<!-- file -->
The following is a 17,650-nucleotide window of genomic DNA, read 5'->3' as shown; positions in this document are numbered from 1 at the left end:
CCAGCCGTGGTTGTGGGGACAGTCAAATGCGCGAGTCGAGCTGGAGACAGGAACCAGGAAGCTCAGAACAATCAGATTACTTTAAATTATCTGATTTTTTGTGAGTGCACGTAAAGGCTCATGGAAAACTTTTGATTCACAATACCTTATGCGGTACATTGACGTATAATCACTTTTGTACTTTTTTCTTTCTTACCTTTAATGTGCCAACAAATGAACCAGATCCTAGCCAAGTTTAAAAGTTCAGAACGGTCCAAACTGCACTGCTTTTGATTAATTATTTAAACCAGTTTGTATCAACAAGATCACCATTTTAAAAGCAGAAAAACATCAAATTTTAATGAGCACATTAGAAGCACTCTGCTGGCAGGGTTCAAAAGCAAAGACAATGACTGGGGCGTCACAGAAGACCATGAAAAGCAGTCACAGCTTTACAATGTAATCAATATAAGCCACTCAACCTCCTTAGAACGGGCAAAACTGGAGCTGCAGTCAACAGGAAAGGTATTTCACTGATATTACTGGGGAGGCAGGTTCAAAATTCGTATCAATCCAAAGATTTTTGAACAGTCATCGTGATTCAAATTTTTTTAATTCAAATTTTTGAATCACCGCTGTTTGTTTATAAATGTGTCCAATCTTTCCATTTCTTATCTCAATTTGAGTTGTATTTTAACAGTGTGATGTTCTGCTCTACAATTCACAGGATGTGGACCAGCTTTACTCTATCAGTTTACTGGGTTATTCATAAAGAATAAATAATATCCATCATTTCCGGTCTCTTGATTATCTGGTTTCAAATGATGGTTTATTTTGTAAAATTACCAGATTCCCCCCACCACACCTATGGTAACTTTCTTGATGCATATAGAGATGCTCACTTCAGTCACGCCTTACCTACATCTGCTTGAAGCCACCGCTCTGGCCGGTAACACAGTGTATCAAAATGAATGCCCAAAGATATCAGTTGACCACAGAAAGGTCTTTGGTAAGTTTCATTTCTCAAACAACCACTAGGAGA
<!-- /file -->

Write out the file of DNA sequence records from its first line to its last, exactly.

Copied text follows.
The following is a 17,650-nucleotide window of genomic DNA, read 5'->3' as shown; positions in this document are numbered from 1 at the left end:
CCAGCCGTGGTTGTGGGGACAGTCAAATGCGCGAGTCGAGCTGGAGACAGGAACCAGGAAGCTCAGAACAATCAGATTACTTTAAATTATCTGATTTTTTGTGAGTGCACGTAAAGGCTCATGGAAAACTTTTGATTCACAATACCTTATGCGGTACATTGACGTATAATCACTTTTGTACTTTTTTCTTTCTTACCTTTAATGTGCCAACAAATGAACCAGATCCTAGCCAAGTTTAAAAGTTCAGAACGGTCCAAACTGCACTGCTTTTGATTAATTATTTAAACCAGTTTGTATCAACAAGATCACCATTTTAAAAGCAGAAAAACATCAAATTTTAATGAGCACATTAGAAGCACTCTGCTGGCAGGGTTCAAAAGCAAAGACAATGACTGGGGCGTCACAGAAGACCATGAAAAGCAGTCACAGCTTTACAATGTAATCAATATAAGCCACTCAACCTCCTTAGAACGGGCAAAACTGGAGCTGCAGTCAACAGGAAAGGTATTTCACTGATATTACTGGGGAGGCAGGTTCAAAATTCGTATCAATCCAAAGATTTTTGAACAGTCATCGTGATTCAAATTTTTTTAATTCAAATTTTTGAATCACCGCTGTTTGTTTATAAATGTGTCCAATCTTTCCATTTCTTATCTCAATTTGAGTTGTATTTTAACAGTGTGATGTTCTGCTCTACAATTCACAGGATGTGGACCAGCTTTACTCTATCAGTTTACTGGGTTATTCATAAAGAATAAATAATATCCATCATTTCCGGTCTCTTGATTATCTGGTTTCAAATGATGGTTTATTTTGTAAAATTACCAGATTCCCCCCACCACACCTATGGTAACTTTCTTGATGCATATAGAGATGCTCACTTCAGTCACGCCTTACCTACATCTGCTTGAAGCCACCGCTCTGGCCGGTAACACAGTGTATCAAAATGAATGCCCAAAGATATCAGTTGACCACAGAAAGGTCTTTGGTAAGTTTCATTTCTCAAACAACCACTAGGAGA